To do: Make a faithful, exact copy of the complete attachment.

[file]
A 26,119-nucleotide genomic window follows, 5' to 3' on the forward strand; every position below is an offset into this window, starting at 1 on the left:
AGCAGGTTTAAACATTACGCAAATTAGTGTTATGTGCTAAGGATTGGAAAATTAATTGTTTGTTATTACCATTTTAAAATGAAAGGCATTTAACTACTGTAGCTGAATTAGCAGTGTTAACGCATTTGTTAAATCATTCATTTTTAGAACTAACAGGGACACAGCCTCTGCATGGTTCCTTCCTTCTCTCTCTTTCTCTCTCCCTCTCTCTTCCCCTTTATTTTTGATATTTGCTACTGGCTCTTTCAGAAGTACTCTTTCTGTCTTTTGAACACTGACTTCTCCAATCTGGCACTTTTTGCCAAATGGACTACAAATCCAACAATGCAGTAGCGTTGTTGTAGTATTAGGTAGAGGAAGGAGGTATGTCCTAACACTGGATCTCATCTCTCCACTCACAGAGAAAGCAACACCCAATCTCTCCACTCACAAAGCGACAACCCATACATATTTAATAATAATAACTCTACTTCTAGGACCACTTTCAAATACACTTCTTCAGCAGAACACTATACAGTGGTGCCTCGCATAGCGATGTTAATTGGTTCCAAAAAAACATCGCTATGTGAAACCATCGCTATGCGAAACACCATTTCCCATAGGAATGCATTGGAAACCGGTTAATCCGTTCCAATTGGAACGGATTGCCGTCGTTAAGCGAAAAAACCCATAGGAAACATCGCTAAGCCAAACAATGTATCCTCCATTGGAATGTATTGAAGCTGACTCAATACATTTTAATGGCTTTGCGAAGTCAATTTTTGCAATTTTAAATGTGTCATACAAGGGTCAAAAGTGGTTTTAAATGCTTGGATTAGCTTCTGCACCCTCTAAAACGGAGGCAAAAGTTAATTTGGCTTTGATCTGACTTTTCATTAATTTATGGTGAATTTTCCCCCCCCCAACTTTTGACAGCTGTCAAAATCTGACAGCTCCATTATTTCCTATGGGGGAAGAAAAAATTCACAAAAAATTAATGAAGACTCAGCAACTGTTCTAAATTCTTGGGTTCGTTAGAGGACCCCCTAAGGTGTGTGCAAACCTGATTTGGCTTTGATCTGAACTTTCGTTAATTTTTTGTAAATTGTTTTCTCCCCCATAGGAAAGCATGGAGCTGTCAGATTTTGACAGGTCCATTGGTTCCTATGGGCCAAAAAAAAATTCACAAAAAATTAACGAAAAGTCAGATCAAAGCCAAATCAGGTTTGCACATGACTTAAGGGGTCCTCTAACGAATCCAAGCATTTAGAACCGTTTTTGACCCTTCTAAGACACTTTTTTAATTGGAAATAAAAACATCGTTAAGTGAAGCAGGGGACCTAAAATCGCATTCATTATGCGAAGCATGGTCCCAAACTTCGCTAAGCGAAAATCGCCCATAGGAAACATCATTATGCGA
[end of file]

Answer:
A 26,119-nucleotide genomic window follows, 5' to 3' on the forward strand; every position below is an offset into this window, starting at 1 on the left:
AGCAGGTTTAAACATTACGCAAATTAGTGTTATGTGCTAAGGATTGGAAAATTAATTGTTTGTTATTACCATTTTAAAATGAAAGGCATTTAACTACTGTAGCTGAATTAGCAGTGTTAACGCATTTGTTAAATCATTCATTTTTAGAACTAACAGGGACACAGCCTCTGCATGGTTCCTTCCTTCTCTCTCTTTCTCTCTCCCTCTCTCTTCCCCTTTATTTTTGATATTTGCTACTGGCTCTTTCAGAAGTACTCTTTCTGTCTTTTGAACACTGACTTCTCCAATCTGGCACTTTTTGCCAAATGGACTACAAATCCAACAATGCAGTAGCGTTGTTGTAGTATTAGGTAGAGGAAGGAGGTATGTCCTAACACTGGATCTCATCTCTCCACTCACAGAGAAAGCAACACCCAATCTCTCCACTCACAAAGCGACAACCCATACATATTTAATAATAATAACTCTACTTCTAGGACCACTTTCAAATACACTTCTTCAGCAGAACACTATACAGTGGTGCCTCGCATAGCGATGTTAATTGGTTCCAAAAAAACATCGCTATGTGAAACCATCGCTATGCGAAACACCATTTCCCATAGGAATGCATTGGAAACCGGTTAATCCGTTCCAATTGGAACGGATTGCCGTCGTTAAGCGAAAAAACCCATAGGAAACATCGCTAAGCCAAACAATGTATCCTCCATTGGAATGTATTGAAGCTGACTCAATACATTTTAATGGCTTTGCGAAGTCAATTTTTGCAATTTTAAATGTGTCATACAAGGGTCAAAAGTGGTTTTAAATGCTTGGATTAGCTTCTGCACCCTCTAAAACGGAGGCAAAAGTTAATTTGGCTTTGATCTGACTTTTCATTAATTTATGGTGAATTTTCCCCCCCCCAACTTTTGACAGCTGTCAAAATCTGACAGCTCCATTATTTCCTATGGGGGAAGAAAAAATTCACAAAAAATTAATGAAGACTCAGCAACTGTTCTAAATTCTTGGGTTCGTTAGAGGACCCCCTAAGGTGTGTGCAAACCTGATTTGGCTTTGATCTGAACTTTCGTTAATTTTTTGTAAATTGTTTTCTCCCCCATAGGAAAGCATGGAGCTGTCAGATTTTGACAGGTCCATTGGTTCCTATGGGCCAAAAAAAAATTCACAAAAAATTAACGAAAAGTCAGATCAAAGCCAAATCAGGTTTGCACATGACTTAAGGGGTCCTCTAACGAATCCAAGCATTTAGAACCGTTTTTGACCCTTCTAAGACACTTTTTTAATTGGAAATAAAAACATCGTTAAGTGAAGCAGGGGACCTAAAATCGCATTCATTATGCGAAGCATGGTCCCAAACTTCGCTAAGCGAAAATCGCCCATAGGAAACATCATTATGCGA